The Damaging effects of war: About the war novel "All Quiet on the Western Front".

Essay by punther27High School, 10th gradeA-, December 2006

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If a normal person had to walk into a morgue and look at a corpse, he or she would most likely be sickened. Yet, if that same person was a mortician who works with corpses everyday, he or she would probably not be disgusted at all because unlike the normal person, the mortician has become detached from those natural feelings of disgust. In much the same way, this same thing happens to the WWI soldiers described in Erich Maria Remarque's novel, "All Quiet on the Western Front". However, these soldiers are forced to do a job slightly more gruesome than that of the mortician. Not only do these soldiers 'work' with dead bodies, but they must also do the killing as well. Even worse, they are faced with other brutalities: constant bombardments on the front lines, pieces of their comrades flying past them, and painful bullet wounds left untreated.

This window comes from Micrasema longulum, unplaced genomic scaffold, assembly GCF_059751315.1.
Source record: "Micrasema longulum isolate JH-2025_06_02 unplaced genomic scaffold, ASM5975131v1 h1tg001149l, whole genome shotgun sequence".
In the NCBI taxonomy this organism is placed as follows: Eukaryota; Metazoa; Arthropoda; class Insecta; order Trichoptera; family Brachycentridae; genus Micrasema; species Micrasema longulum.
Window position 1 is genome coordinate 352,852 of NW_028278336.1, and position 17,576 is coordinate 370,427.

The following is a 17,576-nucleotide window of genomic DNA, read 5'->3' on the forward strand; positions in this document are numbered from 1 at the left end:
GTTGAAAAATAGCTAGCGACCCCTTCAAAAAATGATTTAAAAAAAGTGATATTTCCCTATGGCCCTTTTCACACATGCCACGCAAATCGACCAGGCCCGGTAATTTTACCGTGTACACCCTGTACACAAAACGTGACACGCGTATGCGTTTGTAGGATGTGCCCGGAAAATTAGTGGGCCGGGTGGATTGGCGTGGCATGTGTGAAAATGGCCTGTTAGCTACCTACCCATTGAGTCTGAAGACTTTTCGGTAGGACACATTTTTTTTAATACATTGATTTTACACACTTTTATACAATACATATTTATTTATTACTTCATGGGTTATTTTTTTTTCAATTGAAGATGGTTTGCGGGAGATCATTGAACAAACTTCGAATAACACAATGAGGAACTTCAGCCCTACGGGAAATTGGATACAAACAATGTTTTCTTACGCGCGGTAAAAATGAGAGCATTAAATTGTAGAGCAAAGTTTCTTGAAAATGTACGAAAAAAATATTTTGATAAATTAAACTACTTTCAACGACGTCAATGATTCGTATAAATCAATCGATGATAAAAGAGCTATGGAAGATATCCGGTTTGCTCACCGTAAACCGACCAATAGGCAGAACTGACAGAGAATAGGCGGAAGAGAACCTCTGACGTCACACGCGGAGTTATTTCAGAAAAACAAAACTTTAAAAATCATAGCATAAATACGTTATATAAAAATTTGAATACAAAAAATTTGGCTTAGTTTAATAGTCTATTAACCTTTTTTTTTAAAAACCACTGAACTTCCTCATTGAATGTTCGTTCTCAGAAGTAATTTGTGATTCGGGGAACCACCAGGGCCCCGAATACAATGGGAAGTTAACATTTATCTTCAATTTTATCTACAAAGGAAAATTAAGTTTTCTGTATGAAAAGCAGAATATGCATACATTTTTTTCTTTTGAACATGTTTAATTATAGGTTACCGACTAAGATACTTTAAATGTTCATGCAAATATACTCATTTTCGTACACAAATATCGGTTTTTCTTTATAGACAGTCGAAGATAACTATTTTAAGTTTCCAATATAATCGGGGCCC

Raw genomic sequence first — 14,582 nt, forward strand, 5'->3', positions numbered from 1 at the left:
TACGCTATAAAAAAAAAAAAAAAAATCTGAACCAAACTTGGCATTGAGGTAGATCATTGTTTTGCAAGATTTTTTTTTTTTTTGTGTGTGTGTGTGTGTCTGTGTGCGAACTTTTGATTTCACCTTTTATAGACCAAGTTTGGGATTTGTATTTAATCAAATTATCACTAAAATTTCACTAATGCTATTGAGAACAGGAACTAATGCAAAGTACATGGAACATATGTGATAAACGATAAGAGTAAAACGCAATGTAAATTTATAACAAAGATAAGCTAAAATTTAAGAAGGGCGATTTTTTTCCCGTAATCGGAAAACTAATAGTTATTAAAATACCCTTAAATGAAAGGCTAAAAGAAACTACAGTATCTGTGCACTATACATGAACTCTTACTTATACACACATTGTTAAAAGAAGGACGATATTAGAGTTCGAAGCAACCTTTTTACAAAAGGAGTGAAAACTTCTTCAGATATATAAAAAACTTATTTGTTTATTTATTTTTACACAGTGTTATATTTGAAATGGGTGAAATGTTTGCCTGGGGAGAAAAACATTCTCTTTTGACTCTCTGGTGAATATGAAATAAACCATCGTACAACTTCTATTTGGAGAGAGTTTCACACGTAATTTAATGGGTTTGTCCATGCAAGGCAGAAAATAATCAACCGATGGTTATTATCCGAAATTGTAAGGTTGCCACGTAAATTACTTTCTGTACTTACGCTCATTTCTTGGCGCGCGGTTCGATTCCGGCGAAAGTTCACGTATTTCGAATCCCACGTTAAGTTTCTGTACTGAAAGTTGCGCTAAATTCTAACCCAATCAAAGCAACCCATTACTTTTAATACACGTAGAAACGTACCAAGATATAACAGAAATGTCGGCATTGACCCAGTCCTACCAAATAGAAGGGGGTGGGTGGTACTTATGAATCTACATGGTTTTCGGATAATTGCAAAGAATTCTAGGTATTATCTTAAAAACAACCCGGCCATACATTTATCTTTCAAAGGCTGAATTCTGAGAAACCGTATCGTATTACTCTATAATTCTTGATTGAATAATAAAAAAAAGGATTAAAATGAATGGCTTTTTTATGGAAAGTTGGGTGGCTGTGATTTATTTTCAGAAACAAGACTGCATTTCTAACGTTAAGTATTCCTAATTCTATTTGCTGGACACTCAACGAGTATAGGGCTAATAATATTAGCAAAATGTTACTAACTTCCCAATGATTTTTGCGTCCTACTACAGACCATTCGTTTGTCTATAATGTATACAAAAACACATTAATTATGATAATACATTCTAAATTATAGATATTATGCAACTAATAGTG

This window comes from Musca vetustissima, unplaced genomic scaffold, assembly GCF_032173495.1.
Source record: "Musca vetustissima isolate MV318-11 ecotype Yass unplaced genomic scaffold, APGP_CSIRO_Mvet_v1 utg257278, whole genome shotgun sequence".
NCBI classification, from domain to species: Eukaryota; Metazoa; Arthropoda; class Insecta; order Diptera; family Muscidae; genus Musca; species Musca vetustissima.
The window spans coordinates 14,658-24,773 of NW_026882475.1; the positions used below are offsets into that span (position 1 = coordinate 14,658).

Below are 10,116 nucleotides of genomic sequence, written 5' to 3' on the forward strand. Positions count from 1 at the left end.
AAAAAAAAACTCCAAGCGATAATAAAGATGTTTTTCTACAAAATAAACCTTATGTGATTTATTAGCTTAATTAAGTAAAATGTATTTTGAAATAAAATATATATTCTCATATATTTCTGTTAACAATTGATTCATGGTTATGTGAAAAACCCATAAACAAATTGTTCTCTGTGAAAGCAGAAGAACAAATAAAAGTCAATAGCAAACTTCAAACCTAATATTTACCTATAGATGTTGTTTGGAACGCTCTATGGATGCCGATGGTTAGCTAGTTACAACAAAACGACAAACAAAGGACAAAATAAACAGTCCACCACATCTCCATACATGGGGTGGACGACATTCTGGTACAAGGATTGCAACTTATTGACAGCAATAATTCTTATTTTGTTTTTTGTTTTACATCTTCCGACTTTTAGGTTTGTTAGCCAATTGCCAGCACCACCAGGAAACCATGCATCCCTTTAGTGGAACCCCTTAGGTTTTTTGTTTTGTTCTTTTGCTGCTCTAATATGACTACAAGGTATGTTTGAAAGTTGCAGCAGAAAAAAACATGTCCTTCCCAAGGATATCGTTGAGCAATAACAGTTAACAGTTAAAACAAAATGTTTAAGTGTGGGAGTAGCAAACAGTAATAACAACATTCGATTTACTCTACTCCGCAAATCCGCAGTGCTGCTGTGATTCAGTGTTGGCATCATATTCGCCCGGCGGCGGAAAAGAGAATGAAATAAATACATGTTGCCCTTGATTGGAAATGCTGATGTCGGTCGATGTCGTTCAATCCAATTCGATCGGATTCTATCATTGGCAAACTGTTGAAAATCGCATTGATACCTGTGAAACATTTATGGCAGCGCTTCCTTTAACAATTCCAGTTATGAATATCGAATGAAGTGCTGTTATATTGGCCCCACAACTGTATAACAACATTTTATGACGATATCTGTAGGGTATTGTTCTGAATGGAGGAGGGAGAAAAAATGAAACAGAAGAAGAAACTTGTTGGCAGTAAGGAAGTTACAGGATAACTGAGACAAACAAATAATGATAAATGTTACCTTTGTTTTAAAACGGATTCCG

Could anything other than a beastly animal survive that? Furthermore, the loss of feeling these soldiers must experience in order to survive the war harms them permanently.

Human beings naturally live and interact with each other on a wide range of different emotions. So when one is forced to ignore and eventually forget all emotions, his or her life simply will never be the same again. This is exactly what happens to the central character, Paul. Paul explains, "We want to live at any price; so we cannot burden ourselves with feelings, which, though they might be ornamental enough in peacetime, would be out of place here" (139). Clearly, he is already on the path to significantly changing his life forever because there is no place in life, peacetime or wartime, where one can truly disregard all feeling and still be emotionally normal. Paul proves this to himself...